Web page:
10 Simple Steps You Need to Transition Your ISO

So you can’t get your management to support your ISO transition project. Management is committed to quality but has heard this is a simple project and has instructed you to get it done as quickly as possible. Or you are a small organization with one boss and one sidekick. You can’t afford the help from experts… and you’re the sidekick. Whatever the reason, if you have to work on an ISO transition and you have little resources beyond yourself here is a list of 10 things to get you going. If your solution is larger, more sophisticated, then you need to do them in a more sophisticated manner.

Here is a list of 10 things for you to do to transition your ISO (you can choose to do them more or less):

  1. ISO 9001:2015 is very flexible about procedures. Technically you don’t need any procedures at all – so long as you can prove your intentions some other way. Verbal evidence is an acceptable approach although not casually. All people “involved” in a process need to give a consistent version and the narrative has to be able to explain conformance. So make sure everyone is very familiar with the answer… and the standard.
  2. Because you will never remember how you have determined an ISO solution, leave all your current documents in place and add extra documents for new and changed processes (keep them short and simple – yes this is the converse of number 1).
  3. Make sure you have an organizational purpose (a mission) and a strategic direction (e.g. growth) – make sure they both relate to quality.
  4. Generate a list of internal and external issues that affect the organization’s quality, this could include political, economic, social, technology, legal, environmental, and ethical issues.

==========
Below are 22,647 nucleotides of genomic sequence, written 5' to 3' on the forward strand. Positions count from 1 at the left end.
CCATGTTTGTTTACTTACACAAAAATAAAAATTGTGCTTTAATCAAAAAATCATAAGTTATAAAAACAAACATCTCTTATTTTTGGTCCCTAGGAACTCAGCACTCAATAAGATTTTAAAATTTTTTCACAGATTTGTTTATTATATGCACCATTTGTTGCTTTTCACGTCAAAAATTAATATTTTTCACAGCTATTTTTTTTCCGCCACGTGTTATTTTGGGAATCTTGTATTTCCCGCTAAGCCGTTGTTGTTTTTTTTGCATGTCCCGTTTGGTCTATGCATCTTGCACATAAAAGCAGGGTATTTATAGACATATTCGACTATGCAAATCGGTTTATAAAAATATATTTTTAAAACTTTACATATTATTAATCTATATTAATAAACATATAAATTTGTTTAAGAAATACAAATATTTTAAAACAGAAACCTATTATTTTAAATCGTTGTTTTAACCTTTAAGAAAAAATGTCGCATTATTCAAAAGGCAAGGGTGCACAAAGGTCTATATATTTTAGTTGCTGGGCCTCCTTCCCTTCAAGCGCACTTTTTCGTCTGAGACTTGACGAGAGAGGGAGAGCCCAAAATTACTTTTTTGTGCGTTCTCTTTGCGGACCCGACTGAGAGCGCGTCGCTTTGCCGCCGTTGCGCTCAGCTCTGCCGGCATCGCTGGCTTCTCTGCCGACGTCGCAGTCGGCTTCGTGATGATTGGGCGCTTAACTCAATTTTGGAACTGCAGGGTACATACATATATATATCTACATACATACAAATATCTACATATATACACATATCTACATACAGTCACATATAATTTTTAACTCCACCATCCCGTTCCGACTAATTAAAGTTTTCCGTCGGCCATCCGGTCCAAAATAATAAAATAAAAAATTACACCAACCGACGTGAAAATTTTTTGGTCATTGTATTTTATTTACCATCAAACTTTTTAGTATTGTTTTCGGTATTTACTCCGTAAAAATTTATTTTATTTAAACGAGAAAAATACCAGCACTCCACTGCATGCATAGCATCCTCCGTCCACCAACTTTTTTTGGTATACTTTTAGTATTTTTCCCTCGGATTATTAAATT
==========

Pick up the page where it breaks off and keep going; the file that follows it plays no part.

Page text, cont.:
5. Generate a list of people who have an interest in your quality and what it is they require of it.
  6. Generate a list of risks to your business operations – throughout (considering all of the above).
  7. Generate meaningful SMART objectives… with metrics, responsibilities, targets, and programs. SMART stands for Specific, Measureable, Achievable, Relevant, Time-Oriented.
  8. Generate a list of communications that you might want to send and receive because of the quality system (include to who, by who, when, where, what, how, etc.).
  9. Have a simple way to record changes to quality (e.g. a log or an agenda item).
  10. List “knowledge” on your job descriptions (knowledge requirements to do the job) as distinct from “skills.” Rewrite/reorganize your job descriptions.

Finally, make sure that top management reads section 5.1 and can talk at length about the topics listed in each sub-clause with tangible examples to prove they are leading the organization in these topics and are committed to them.

Yes, this is an oversimplification and your QMS is all about having a means of being deliberately successful which is hard to achieve with 10 plus topics. But we all live by lists and in principle, they are still relevant.

Need more? Feel free to ask about our transition program.

Also, if you just want to ask a few questions, feel free to do so.

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